Another market day in the beachside reserve – another showing of my lack of willpower as I devoured two handmade spring rolls from the Vietnamese stall. What diversity – Indian one week, Vietnamese the next. Then a tray of coconut rough slices to take home for a treat. Well, I do try and support the local community as best I can! This week the entertainment was provided by an amusing chap called Errol Gray who describes himself as ‘The Backyard Balladeer’ (www.errolgray.com.au for a bit of a free plug) – his self composed songs were incredibly witty reflections of everyday life as an Aussie -
‘Thank God I’m Unemployed’ sung to the tune of the famous ‘Thank God I’m a Countryboy’ was very clever.
A chat to one of the stallholders revealed a piece of history I was enthralled with. A shipwreck along the beach – a timber, single deck 3 masted vessel known as a Barquentine – was blown ashore and beached during a violent storm in February 1893. Built in Nova Scotia, Canada in 1884 at a length of 129ft. I love these snippets of history, they add so much character to a place.
The only remnants visible of “Buster” are a few side rail posts jutting out of the sand. I’d noticed them in the distance on a beach walk earlier in the week – and thought how much my zany artist friend would love a piece to create some artwork – woops! So glad I didn’t pursue breaking a piece off for her!
I finally popped in to the local Art Gallery, where they had an impressive array of paintings, handcrafted items and a beautiful range of hand dyed silk scarves, all from local artists. A lengthy chat to the volunteer helper – I seem to have a talent for extracting people’s life stories from them – unwittingly!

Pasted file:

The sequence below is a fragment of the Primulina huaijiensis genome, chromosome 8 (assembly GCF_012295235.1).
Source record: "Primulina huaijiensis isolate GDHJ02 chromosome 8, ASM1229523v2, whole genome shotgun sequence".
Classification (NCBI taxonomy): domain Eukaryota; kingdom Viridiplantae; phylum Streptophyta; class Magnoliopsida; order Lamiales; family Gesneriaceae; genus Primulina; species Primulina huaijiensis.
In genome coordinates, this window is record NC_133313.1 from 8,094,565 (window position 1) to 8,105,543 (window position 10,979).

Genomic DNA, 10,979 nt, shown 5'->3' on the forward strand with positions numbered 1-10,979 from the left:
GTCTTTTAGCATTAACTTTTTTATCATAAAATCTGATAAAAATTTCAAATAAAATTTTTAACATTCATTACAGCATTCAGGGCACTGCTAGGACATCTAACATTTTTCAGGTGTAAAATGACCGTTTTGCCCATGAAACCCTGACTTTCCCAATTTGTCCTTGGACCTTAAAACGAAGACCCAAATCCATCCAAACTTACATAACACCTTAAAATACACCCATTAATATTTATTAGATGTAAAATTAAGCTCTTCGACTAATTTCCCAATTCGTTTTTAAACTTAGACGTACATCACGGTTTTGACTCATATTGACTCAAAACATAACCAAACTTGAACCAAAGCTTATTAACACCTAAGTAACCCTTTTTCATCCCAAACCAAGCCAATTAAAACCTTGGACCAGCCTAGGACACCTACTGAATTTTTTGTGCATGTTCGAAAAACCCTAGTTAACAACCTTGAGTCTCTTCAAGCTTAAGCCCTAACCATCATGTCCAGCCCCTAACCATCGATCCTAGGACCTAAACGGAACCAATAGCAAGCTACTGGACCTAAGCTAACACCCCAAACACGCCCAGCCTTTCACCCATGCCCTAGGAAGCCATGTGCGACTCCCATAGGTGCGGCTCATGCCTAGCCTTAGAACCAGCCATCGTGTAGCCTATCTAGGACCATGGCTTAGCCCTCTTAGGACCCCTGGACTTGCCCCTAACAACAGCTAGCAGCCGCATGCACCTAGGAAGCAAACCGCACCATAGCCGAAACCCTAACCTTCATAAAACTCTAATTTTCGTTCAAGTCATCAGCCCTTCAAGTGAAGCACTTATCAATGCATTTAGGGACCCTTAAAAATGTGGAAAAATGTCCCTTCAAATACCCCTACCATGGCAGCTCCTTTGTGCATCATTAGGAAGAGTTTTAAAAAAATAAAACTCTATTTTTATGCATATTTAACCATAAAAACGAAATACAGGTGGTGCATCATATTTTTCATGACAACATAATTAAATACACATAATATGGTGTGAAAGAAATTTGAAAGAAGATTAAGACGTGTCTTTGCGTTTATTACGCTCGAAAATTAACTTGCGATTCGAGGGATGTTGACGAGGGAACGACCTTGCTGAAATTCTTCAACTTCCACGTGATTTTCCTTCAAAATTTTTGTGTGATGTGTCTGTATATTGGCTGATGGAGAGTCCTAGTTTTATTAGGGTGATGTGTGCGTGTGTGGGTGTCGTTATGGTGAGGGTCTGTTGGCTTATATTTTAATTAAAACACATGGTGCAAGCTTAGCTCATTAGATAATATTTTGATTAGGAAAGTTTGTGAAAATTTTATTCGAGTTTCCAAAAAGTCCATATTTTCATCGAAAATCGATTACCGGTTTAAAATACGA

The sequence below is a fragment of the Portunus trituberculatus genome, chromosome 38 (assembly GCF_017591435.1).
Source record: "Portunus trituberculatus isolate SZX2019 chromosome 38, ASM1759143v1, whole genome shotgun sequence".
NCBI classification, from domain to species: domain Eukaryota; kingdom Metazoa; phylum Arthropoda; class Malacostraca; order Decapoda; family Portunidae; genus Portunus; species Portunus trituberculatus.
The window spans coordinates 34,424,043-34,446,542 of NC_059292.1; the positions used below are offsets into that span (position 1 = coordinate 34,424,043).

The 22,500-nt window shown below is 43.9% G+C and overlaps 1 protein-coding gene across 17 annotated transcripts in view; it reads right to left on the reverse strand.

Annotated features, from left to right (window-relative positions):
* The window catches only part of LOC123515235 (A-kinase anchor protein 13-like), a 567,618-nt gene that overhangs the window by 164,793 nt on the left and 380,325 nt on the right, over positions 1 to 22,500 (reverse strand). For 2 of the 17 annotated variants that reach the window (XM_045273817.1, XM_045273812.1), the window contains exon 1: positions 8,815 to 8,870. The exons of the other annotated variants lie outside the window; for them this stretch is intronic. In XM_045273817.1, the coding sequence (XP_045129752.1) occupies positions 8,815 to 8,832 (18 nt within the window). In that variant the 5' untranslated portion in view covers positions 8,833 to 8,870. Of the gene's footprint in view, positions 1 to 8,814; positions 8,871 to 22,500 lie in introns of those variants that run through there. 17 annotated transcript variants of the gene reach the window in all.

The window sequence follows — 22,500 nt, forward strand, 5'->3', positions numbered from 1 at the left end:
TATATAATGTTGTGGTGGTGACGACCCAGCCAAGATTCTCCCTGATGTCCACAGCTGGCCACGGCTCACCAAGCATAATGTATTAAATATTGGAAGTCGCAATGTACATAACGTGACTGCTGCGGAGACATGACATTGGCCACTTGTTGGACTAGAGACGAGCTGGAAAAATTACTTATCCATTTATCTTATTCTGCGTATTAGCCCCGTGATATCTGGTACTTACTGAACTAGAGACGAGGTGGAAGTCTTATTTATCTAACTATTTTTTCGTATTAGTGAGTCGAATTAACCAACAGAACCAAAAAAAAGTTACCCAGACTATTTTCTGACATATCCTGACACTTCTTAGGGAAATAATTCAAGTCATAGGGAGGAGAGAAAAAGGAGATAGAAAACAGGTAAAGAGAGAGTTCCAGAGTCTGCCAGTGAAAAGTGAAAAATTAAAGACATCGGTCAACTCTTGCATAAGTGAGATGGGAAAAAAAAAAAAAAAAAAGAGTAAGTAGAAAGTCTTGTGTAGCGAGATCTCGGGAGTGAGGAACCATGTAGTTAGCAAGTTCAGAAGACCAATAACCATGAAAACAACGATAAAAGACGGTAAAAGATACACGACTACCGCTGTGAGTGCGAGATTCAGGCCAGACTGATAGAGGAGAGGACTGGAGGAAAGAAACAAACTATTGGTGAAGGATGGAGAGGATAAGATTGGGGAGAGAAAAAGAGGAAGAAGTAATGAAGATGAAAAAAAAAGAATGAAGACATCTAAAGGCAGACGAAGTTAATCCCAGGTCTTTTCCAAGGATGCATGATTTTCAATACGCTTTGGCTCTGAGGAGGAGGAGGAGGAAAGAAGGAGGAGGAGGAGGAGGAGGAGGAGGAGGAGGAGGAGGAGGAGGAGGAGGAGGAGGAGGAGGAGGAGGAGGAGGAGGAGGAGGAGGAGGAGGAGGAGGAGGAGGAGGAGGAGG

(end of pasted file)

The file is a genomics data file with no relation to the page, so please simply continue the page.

A short drive along the road beside the beach brought me to another hidden gem in this beautiful town – the inlet and lake. Everywhere I go in this area, I’m finding areas of outstanding natural beauty. Take a look for yourself:
Sunday morning, and I finally meet Bob the neighbour. I am drenched in sweat as I ferret around in the boot of my car, rearranging the furniture so to speak. Everything I need for the next five months is in the boot of my car – I really am living the life of a gypsy.
I’m slowly warming to the idea of purchasing a camper van – this vagabond life is suiting me.
Bob’s parting words to me were “when you leave here, don’t tell anyone about this place. We try and keep this little gem a secret.” Oops, too late Bob!
Another beautiful sunny day so I take myself up to Arrawarra Headland for stage three of my beach crawl. Finally, a calm beach I can have a swim in. What extremes – wild seas one day, and a millpond the next. The surf reminded me of the very ‘civilised’ waves on Spanish beaches – no getting dumped or dragged out in a rip here. Loaded up with sunscreen this time, I spent a while enjoying the warm waters and a bit of swimming exercise.
A couple of photo stops were made on the headland – I have discovered that the south east facing beaches are rough and unsurfable, while the north east facing ones are calm and safe.
Another stop off at Mullaway Beach – number four of my crawl – had me contemplating how appealing life as a beach bum was becoming to me.